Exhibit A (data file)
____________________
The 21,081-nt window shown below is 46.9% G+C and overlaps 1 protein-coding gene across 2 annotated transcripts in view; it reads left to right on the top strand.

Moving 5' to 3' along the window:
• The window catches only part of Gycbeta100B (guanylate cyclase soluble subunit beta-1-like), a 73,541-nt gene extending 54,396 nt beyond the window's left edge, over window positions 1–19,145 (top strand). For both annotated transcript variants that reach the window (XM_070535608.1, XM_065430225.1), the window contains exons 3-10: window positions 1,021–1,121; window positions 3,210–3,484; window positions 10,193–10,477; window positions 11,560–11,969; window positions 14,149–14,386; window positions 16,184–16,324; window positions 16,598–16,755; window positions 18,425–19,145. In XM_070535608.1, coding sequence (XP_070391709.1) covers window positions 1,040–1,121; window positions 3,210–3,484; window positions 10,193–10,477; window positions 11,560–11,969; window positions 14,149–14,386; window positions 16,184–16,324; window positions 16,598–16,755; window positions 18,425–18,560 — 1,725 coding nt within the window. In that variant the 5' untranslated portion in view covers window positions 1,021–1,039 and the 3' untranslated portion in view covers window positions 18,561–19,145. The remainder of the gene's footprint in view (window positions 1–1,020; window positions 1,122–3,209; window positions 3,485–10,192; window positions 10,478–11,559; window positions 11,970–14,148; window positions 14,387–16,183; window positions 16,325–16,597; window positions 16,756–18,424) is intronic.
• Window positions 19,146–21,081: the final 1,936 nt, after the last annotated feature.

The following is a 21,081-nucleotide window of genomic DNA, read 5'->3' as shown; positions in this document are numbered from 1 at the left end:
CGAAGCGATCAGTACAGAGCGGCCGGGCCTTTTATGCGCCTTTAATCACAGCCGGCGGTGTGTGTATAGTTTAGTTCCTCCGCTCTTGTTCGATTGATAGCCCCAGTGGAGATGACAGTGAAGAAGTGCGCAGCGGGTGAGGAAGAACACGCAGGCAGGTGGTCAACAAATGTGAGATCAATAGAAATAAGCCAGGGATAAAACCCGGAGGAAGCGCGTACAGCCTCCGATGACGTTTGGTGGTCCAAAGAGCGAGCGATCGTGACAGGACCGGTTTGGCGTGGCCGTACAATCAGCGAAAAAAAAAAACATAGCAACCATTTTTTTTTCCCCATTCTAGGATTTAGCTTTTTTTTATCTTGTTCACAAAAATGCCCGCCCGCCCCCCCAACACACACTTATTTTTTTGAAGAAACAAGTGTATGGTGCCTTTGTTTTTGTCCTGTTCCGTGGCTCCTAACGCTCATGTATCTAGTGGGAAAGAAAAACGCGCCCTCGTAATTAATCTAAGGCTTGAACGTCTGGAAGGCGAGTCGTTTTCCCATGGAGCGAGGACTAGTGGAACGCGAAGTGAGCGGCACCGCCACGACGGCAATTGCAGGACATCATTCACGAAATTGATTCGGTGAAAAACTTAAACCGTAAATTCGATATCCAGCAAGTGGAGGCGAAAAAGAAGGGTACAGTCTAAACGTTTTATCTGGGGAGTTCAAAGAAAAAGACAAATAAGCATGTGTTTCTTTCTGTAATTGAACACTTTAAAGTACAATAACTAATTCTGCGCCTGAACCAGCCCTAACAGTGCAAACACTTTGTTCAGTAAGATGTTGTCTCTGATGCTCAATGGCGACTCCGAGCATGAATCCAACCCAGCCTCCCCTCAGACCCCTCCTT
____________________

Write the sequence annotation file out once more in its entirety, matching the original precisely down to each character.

The 21,081-nt window shown below is 46.9% G+C and overlaps 1 protein-coding gene across 2 annotated transcripts in view; it reads left to right on the top strand.

Moving 5' to 3' along the window:
• The window catches only part of Gycbeta100B (guanylate cyclase soluble subunit beta-1-like), a 73,541-nt gene extending 54,396 nt beyond the window's left edge, over window positions 1–19,145 (top strand). For both annotated transcript variants that reach the window (XM_070535608.1, XM_065430225.1), the window contains exons 3-10: window positions 1,021–1,121; window positions 3,210–3,484; window positions 10,193–10,477; window positions 11,560–11,969; window positions 14,149–14,386; window positions 16,184–16,324; window positions 16,598–16,755; window positions 18,425–19,145. In XM_070535608.1, coding sequence (XP_070391709.1) covers window positions 1,040–1,121; window positions 3,210–3,484; window positions 10,193–10,477; window positions 11,560–11,969; window positions 14,149–14,386; window positions 16,184–16,324; window positions 16,598–16,755; window positions 18,425–18,560 — 1,725 coding nt within the window. In that variant the 5' untranslated portion in view covers window positions 1,021–1,039 and the 3' untranslated portion in view covers window positions 18,561–19,145. The remainder of the gene's footprint in view (window positions 1–1,020; window positions 1,122–3,209; window positions 3,485–10,192; window positions 10,478–11,559; window positions 11,970–14,148; window positions 14,387–16,183; window positions 16,325–16,597; window positions 16,756–18,424) is intronic.
• Window positions 19,146–21,081: the final 1,936 nt, after the last annotated feature.

The following is a 21,081-nucleotide window of genomic DNA, read 5'->3' as shown; positions in this document are numbered from 1 at the left end:
CGAAGCGATCAGTACAGAGCGGCCGGGCCTTTTATGCGCCTTTAATCACAGCCGGCGGTGTGTGTATAGTTTAGTTCCTCCGCTCTTGTTCGATTGATAGCCCCAGTGGAGATGACAGTGAAGAAGTGCGCAGCGGGTGAGGAAGAACACGCAGGCAGGTGGTCAACAAATGTGAGATCAATAGAAATAAGCCAGGGATAAAACCCGGAGGAAGCGCGTACAGCCTCCGATGACGTTTGGTGGTCCAAAGAGCGAGCGATCGTGACAGGACCGGTTTGGCGTGGCCGTACAATCAGCGAAAAAAAAAAACATAGCAACCATTTTTTTTTCCCCATTCTAGGATTTAGCTTTTTTTTATCTTGTTCACAAAAATGCCCGCCCGCCCCCCCAACACACACTTATTTTTTTGAAGAAACAAGTGTATGGTGCCTTTGTTTTTGTCCTGTTCCGTGGCTCCTAACGCTCATGTATCTAGTGGGAAAGAAAAACGCGCCCTCGTAATTAATCTAAGGCTTGAACGTCTGGAAGGCGAGTCGTTTTCCCATGGAGCGAGGACTAGTGGAACGCGAAGTGAGCGGCACCGCCACGACGGCAATTGCAGGACATCATTCACGAAATTGATTCGGTGAAAAACTTAAACCGTAAATTCGATATCCAGCAAGTGGAGGCGAAAAAGAAGGGTACAGTCTAAACGTTTTATCTGGGGAGTTCAAAGAAAAAGACAAATAAGCATGTGTTTCTTTCTGTAATTGAACACTTTAAAGTACAATAACTAATTCTGCGCCTGAACCAGCCCTAACAGTGCAAACACTTTGTTCAGTAAGATGTTGTCTCTGATGCTCAATGGCGACTCCGAGCATGAATCCAACCCAGCCTCCCCTCAGACCCCTCCTT